There are a lot of very interesting people in the St. Louis Metro. Over the past two years, we’ve been able to connect with some of them and highlight their stories in the LocalFlavorSTL blog.
Being a musician and Social Media Specialist makes life interesting because I’m able to criss-cross worlds and the outcome often results in great friendships being developed. That’s exactly what happened two years ago when I needed a guitar player/vocalist to play a show with me. A mutual friend of ours recommended Andrew Dwiggins, and he was a perfect fit after our first rehearsal.
I was impressed not only with Andrew’s musical ability, but also when I found out that he is a board-certified Music Therapist at the Saint Louis University Cancer Center. I love the bridge between music and science and thought this would be an awesome story to share and hopefully inspire others. Check out our discussion about his career below.
Kenny: What’s a Music Therapist?
Andrew: A Music Therapist can be a lot of things, depending on the setting. Broadly speaking, a Music Therapist is someone who uses the properties of music to achieve non-musical goals. Music Therapy can be used to help relax and decrease anxiety, to teach lessons embedded in songs and rhythms, to rehabilitate physical function like gait-training or to regain speech function, as well as address many psycho, social and emotional goals. “Music Therapists”: http://www.musictherapy.org/careers/ctindex/ work in hospitals, schools, rehabilitation centers, hospice agencies, dementia care/extended care facilities, and various psych facilities.
Kenny: Andrew, what exactly do you do as a Music Therapist?
Andrew: My job at the Saint Louis University Cancer Center is to assist in patient pain management. There are all types of pain: physical, emotional, psycho/social, etc. Music Therapy helps patients in a number of ways here by helping them relax. Music is an incredible catalyst for relationship building, which is a crucial element for successful therapy. My goal is to create a therapeutic relationship with a patient, and use music to address any issues they may have. I’m not there to replace medicinal or surgical interventions of conventional doctors. Instead, I’m there to enhance the patients’ well-being while the staff cares for their medical needs. I normally do sessions in patient’s hospital rooms, but can also go to out-patient clinics, or record therapeutic music for patients receiving radiology treatments.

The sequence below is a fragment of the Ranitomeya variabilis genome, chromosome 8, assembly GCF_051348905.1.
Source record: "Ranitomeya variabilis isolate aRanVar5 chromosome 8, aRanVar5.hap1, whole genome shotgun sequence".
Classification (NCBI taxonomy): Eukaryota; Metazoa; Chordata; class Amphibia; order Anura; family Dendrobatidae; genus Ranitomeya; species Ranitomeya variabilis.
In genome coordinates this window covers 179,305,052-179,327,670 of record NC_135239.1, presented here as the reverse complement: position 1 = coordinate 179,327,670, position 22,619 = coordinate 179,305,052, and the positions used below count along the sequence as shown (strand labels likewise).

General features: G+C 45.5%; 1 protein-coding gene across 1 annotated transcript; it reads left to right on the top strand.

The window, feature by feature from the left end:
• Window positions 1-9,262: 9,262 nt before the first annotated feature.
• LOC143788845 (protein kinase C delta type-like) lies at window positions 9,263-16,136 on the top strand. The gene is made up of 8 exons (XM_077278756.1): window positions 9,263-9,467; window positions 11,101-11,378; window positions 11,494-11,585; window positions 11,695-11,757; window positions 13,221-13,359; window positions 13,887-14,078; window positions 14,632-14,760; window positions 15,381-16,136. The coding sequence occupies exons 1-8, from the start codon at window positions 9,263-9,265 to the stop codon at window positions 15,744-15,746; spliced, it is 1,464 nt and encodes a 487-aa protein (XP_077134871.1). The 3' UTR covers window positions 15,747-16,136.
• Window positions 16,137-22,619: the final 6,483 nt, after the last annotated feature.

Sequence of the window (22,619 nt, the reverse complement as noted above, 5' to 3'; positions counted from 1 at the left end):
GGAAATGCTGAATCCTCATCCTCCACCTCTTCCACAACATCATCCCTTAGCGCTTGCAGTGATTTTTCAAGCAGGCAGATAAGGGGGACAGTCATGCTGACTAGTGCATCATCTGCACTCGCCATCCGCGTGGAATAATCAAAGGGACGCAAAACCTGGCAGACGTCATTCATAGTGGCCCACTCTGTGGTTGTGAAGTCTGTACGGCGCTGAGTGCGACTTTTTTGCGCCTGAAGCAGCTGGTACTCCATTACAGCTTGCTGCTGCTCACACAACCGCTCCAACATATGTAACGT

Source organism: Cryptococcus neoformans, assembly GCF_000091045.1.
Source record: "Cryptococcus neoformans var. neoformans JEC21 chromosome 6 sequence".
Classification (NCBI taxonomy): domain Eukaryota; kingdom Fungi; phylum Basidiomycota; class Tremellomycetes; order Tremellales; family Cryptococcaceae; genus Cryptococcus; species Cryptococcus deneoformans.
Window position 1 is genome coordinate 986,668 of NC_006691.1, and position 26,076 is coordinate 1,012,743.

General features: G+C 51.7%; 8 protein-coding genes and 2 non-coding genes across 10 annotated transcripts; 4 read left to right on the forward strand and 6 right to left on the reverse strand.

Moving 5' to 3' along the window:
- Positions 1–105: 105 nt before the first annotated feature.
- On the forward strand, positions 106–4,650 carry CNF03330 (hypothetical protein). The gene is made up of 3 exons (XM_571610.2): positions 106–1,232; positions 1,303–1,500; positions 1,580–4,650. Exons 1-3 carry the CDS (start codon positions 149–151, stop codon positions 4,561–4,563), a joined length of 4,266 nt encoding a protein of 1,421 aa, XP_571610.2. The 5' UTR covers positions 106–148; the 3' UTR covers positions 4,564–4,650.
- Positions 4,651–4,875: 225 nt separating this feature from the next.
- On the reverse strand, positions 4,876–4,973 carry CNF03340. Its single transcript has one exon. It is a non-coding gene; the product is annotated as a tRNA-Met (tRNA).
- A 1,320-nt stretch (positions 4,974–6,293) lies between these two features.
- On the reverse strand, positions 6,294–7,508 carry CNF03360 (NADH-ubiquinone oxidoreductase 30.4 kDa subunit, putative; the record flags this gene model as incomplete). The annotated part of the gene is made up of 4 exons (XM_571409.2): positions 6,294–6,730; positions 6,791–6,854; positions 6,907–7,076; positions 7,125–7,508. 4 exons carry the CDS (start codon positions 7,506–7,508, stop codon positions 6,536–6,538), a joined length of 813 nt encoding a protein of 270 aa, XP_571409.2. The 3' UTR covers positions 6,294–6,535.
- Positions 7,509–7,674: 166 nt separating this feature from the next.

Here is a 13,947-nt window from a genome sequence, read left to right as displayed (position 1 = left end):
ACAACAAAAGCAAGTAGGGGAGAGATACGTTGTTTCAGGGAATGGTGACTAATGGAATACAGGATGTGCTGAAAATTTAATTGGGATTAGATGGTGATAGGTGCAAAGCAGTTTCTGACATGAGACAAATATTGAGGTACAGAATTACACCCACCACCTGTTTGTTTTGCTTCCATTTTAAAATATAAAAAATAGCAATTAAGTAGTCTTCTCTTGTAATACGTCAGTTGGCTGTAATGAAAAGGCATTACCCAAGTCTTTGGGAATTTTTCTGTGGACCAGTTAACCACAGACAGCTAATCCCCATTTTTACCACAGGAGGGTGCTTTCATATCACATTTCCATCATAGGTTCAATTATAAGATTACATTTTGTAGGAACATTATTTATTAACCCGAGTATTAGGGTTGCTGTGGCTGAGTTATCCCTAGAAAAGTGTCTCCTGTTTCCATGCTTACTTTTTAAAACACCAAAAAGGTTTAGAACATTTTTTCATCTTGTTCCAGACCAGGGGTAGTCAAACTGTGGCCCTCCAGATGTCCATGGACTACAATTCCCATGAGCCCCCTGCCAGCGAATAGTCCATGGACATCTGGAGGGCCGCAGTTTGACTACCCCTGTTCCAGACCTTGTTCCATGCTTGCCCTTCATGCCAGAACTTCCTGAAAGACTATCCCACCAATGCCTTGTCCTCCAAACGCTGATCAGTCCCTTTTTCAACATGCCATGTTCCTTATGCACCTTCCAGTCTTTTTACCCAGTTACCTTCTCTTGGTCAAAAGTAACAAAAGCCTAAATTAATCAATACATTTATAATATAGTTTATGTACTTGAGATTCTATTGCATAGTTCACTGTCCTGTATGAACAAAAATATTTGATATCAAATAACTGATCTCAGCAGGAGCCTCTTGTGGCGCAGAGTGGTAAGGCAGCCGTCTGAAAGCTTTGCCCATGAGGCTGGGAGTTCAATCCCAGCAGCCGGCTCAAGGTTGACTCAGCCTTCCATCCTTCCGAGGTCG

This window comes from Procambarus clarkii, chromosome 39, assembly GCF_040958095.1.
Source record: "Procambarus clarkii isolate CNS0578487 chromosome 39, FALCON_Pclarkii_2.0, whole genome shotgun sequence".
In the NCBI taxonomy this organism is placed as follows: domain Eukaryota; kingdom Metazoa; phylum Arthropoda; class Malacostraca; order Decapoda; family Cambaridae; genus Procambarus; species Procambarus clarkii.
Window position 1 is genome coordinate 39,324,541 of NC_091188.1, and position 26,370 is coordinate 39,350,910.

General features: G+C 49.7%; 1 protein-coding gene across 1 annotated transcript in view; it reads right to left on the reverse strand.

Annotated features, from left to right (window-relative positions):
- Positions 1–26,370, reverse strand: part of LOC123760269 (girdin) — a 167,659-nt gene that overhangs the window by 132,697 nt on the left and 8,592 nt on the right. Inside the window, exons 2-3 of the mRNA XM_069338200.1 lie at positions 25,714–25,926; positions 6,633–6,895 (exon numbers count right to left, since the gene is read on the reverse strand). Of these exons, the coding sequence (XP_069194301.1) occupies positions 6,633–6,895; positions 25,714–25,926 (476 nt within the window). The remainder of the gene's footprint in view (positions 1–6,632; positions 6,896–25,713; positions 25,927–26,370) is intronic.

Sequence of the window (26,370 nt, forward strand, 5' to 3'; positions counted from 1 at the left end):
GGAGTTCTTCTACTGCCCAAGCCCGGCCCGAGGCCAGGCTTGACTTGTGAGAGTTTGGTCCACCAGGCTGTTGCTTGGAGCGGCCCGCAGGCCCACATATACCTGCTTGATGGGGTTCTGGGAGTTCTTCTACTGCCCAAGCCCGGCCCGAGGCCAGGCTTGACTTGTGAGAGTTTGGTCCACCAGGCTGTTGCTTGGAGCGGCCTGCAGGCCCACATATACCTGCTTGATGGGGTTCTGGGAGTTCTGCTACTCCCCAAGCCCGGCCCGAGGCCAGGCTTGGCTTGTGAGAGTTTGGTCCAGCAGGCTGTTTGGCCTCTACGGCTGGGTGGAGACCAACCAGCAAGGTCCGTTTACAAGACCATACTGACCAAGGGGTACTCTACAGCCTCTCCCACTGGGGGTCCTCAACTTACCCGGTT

Kenny: What do you love about your work?
Andrew: I have a deep love for all kinds of people. Hearing stories from their lives and what is meaningful to them gives me an enormous sense of purpose. Letting them know I care by listening to them, talking with them about what’s important, and learning their favorite music is an absolutely humbling and beautiful experience. Helping people with the talents I’ve been given and connecting with them on a personal level makes me feel very blessed to do this work.
Kenny: Can you share a specific story of one of your patients who received a “breakthrough” or was positively affected by your session?
Andrew: I was providing music therapy for a distressed patient in the ICU. He was breathing with the assistance of a respirator, nonverbal, and showing a lot of restless movement. His hands were covered with gloves that restricted him from pulling his IV, breathing tube, or feeding tube out, and his face was often grimaced in pain.
While playing selections of soothing music for the man, I remembered him mentioning a song he loved to “crank up” while he was riding his motorcycle. “Maybe this will help him” I thought.
His eyes and head darted about the room, and his erratic heart rate would slow and race as I started his song. When I reached the first chorus, I noticed the man pause, look straight at me, and smile. It was the first time in the session he’d made eye contact, and his restless movement decreased significantly after that. Recognizing his favorite song helped him break through the madness of discomfort he was suffering from. While it did not cure his disease, it put his mind and heart at ease for a time. He was able to relax and enjoy the music, instead of focus on his pain.
Kenny: Powerful story! Thank you for sharing that with us.
Andrew: You’re welcome.
Andrew uses his gift of music and love for people to make the world a better place, one patient at a time. We all have special gifts and unique personalities that can be used to impact those around us.
In what ways are you using your gifts and talents to reach others?